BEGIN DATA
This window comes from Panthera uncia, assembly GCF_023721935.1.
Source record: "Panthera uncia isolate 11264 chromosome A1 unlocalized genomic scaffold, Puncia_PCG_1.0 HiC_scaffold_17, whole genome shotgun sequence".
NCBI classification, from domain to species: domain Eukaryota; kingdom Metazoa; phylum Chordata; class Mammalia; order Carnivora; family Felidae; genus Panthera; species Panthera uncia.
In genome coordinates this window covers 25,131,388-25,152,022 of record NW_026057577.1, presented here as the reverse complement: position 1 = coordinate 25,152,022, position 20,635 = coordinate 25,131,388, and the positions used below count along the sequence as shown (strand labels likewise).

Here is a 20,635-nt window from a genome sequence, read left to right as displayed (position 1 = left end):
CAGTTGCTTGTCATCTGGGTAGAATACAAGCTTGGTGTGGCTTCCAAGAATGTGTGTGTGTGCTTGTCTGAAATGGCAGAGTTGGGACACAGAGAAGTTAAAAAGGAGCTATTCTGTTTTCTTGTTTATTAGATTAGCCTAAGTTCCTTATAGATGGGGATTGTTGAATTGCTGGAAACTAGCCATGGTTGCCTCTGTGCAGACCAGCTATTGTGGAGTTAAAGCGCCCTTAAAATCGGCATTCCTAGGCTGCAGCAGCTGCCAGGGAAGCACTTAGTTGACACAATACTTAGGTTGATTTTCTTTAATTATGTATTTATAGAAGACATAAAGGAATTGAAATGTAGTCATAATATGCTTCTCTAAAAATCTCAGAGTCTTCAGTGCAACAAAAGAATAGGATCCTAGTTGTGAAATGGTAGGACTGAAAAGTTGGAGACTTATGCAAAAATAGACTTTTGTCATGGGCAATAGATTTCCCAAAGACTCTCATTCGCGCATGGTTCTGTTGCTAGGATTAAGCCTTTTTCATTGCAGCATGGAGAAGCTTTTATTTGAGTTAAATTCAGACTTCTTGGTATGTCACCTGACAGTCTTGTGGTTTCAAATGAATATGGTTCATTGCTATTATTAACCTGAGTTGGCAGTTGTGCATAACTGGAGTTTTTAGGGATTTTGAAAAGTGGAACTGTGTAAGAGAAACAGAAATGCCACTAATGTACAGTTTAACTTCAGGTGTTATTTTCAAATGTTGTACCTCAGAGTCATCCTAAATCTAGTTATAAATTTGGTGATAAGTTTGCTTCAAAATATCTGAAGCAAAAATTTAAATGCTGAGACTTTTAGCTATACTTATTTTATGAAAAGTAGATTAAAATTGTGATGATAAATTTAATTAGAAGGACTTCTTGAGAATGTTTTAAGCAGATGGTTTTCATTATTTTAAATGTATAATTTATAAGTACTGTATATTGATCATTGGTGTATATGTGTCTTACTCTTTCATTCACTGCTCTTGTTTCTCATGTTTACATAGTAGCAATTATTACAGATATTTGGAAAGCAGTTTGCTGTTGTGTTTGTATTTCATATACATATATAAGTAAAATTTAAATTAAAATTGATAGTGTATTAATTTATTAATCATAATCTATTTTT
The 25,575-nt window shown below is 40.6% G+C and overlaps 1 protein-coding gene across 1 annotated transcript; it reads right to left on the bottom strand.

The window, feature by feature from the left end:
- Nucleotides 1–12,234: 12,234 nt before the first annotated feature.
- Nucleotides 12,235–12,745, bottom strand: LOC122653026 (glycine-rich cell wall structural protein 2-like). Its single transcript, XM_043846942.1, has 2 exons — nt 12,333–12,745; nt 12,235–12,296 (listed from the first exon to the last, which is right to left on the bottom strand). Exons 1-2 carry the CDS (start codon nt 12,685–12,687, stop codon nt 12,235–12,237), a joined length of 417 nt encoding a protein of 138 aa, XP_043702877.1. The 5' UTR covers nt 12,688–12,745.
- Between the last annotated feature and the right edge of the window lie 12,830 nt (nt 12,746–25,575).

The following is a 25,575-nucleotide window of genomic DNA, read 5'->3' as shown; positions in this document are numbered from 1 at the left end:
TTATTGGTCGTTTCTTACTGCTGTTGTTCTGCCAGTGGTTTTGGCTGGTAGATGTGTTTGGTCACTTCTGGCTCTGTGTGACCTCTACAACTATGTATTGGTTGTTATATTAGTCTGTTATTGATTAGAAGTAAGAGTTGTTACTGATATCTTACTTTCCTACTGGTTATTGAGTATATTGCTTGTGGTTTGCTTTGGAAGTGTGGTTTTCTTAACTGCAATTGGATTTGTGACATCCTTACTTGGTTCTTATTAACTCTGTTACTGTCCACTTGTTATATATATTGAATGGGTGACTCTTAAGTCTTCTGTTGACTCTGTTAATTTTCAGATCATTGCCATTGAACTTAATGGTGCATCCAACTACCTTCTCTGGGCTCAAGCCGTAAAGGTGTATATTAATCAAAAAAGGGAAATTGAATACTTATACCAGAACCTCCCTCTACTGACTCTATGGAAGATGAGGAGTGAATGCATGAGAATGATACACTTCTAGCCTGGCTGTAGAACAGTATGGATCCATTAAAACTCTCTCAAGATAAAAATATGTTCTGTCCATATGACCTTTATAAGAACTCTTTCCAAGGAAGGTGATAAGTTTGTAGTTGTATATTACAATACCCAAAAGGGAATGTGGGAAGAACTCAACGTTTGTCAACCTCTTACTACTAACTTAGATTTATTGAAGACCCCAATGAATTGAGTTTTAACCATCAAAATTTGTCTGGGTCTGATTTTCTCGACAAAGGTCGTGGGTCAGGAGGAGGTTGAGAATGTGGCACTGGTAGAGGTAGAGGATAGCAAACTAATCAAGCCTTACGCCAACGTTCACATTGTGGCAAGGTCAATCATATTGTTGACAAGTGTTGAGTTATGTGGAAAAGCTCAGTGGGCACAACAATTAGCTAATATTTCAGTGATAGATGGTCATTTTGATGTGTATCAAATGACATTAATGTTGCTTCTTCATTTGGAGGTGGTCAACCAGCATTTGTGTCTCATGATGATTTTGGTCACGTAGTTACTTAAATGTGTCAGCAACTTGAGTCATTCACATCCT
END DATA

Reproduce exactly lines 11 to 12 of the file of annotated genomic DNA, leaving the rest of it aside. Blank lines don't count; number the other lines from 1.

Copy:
- Between the last annotated feature and the right edge of the window lie 12,830 nt (nt 12,746–25,575).

The following is a 25,575-nucleotide window of genomic DNA, read 5'->3' as shown; positions in this document are numbered from 1 at the left end: